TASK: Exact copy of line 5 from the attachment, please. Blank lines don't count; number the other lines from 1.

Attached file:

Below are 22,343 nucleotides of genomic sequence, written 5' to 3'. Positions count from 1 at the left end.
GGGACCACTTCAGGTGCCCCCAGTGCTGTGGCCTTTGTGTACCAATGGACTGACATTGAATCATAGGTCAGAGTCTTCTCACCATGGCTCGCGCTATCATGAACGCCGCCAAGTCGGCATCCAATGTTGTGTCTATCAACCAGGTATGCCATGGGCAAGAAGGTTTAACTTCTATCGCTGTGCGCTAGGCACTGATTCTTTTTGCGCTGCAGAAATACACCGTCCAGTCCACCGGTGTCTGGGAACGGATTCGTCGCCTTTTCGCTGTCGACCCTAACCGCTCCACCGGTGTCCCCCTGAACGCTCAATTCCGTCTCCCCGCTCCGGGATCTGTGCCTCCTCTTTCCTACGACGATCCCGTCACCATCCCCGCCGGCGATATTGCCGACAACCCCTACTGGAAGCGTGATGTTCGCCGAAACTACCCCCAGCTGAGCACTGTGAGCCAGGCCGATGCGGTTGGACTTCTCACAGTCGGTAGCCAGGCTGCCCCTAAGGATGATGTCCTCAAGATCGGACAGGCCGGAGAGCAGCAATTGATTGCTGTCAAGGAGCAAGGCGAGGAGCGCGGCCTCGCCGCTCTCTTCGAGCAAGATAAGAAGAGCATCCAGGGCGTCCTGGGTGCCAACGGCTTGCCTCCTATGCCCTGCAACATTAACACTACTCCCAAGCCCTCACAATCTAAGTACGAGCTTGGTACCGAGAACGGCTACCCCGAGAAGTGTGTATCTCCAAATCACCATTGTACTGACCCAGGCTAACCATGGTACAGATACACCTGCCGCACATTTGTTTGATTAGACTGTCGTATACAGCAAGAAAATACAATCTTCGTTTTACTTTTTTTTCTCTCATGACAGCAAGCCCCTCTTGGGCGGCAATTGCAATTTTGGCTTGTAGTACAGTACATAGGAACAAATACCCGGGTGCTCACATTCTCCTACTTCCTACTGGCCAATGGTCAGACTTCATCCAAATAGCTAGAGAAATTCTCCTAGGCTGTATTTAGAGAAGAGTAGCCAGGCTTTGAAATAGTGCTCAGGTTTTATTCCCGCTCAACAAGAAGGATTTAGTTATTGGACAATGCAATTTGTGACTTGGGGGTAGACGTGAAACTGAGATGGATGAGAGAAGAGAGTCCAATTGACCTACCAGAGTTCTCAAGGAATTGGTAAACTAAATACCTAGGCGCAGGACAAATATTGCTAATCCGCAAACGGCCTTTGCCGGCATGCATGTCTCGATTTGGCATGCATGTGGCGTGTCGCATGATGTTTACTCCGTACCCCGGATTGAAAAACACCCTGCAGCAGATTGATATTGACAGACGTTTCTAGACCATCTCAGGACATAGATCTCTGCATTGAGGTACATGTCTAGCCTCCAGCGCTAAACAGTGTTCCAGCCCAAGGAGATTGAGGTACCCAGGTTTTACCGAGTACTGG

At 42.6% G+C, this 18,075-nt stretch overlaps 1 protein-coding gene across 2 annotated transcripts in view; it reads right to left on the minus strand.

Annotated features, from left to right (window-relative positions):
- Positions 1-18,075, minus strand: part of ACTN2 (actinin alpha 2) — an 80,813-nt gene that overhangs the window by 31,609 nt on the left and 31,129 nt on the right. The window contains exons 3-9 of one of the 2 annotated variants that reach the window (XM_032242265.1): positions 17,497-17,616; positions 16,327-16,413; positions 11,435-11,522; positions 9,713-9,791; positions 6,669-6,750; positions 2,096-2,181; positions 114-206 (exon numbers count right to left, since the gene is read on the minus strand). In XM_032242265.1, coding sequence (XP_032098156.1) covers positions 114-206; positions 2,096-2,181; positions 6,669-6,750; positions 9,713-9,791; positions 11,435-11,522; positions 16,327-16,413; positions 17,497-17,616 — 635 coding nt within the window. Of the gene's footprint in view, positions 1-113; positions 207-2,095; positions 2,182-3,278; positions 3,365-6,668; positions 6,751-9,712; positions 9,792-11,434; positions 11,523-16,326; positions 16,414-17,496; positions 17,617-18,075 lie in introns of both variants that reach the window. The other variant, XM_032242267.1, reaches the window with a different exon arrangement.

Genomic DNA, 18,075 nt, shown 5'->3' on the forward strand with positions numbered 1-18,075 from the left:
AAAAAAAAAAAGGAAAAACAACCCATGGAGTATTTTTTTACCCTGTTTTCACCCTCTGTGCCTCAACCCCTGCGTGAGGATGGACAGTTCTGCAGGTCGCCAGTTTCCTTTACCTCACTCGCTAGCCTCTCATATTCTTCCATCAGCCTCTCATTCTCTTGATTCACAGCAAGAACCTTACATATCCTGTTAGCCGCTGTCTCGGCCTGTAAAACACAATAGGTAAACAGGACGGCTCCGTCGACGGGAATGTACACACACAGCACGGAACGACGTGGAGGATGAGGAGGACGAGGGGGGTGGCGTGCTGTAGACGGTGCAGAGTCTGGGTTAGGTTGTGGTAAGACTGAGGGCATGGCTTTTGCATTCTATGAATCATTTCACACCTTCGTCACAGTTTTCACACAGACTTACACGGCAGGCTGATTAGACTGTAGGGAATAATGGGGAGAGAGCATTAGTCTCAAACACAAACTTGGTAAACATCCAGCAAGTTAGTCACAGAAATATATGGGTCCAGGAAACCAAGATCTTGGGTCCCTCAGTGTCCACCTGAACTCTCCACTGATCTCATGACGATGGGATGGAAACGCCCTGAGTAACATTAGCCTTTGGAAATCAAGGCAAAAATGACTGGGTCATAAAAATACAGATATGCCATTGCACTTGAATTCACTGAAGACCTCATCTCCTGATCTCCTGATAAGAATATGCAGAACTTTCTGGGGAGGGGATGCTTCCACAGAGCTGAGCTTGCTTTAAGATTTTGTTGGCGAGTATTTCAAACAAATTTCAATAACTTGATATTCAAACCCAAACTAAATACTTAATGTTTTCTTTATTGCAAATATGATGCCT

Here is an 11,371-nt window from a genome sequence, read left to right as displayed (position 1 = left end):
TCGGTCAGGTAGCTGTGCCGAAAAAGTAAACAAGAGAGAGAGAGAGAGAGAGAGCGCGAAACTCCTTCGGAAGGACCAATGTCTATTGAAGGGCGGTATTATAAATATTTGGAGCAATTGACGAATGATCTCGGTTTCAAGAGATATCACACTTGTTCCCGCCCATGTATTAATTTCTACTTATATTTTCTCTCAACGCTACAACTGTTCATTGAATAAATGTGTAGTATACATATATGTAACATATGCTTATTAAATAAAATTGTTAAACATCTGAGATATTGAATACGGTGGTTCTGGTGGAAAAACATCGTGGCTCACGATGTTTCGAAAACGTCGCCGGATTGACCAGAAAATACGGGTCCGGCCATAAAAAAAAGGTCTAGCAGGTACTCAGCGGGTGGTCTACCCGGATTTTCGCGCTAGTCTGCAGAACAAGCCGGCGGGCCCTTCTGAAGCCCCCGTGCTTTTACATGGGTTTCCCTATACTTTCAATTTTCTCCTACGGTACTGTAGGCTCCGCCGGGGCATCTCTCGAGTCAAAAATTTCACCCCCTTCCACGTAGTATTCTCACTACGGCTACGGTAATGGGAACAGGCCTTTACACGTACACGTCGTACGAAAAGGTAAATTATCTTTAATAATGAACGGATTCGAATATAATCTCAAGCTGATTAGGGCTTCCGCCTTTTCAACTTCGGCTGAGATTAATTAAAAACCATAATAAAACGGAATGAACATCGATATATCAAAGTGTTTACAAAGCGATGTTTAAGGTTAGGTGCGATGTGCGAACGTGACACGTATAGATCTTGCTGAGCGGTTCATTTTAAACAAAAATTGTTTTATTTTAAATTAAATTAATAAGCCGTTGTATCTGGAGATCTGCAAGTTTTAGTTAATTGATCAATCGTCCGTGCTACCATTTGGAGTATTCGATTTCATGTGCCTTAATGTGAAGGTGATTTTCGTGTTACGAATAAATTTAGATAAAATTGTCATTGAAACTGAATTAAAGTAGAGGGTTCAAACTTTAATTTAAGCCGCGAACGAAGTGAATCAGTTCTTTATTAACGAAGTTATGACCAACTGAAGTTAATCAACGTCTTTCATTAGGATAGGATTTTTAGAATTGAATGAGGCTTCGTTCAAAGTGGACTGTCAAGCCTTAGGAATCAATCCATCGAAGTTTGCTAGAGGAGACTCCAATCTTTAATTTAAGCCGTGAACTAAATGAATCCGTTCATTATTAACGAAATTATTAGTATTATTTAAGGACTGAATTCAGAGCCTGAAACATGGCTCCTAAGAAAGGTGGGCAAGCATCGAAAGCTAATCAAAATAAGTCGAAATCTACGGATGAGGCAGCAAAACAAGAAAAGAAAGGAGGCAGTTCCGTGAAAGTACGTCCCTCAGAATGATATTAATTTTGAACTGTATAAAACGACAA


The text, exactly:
- Positions 1-18,075, minus strand: part of ACTN2 (actinin alpha 2) — an 80,813-nt gene that overhangs the window by 31,609 nt on the left and 31,129 nt on the right. The window contains exons 3-9 of one of the 2 annotated variants that reach the window (XM_032242265.1): positions 17,497-17,616; positions 16,327-16,413; positions 11,435-11,522; positions 9,713-9,791; positions 6,669-6,750; positions 2,096-2,181; positions 114-206 (exon numbers count right to left, since the gene is read on the minus strand). In XM_032242265.1, coding sequence (XP_032098156.1) covers positions 114-206; positions 2,096-2,181; positions 6,669-6,750; positions 9,713-9,791; positions 11,435-11,522; positions 16,327-16,413; positions 17,497-17,616 — 635 coding nt within the window. Of the gene's footprint in view, positions 1-113; positions 207-2,095; positions 2,182-3,278; positions 3,365-6,668; positions 6,751-9,712; positions 9,792-11,434; positions 11,523-16,326; positions 16,414-17,496; positions 17,617-18,075 lie in introns of both variants that reach the window. The other variant, XM_032242267.1, reaches the window with a different exon arrangement.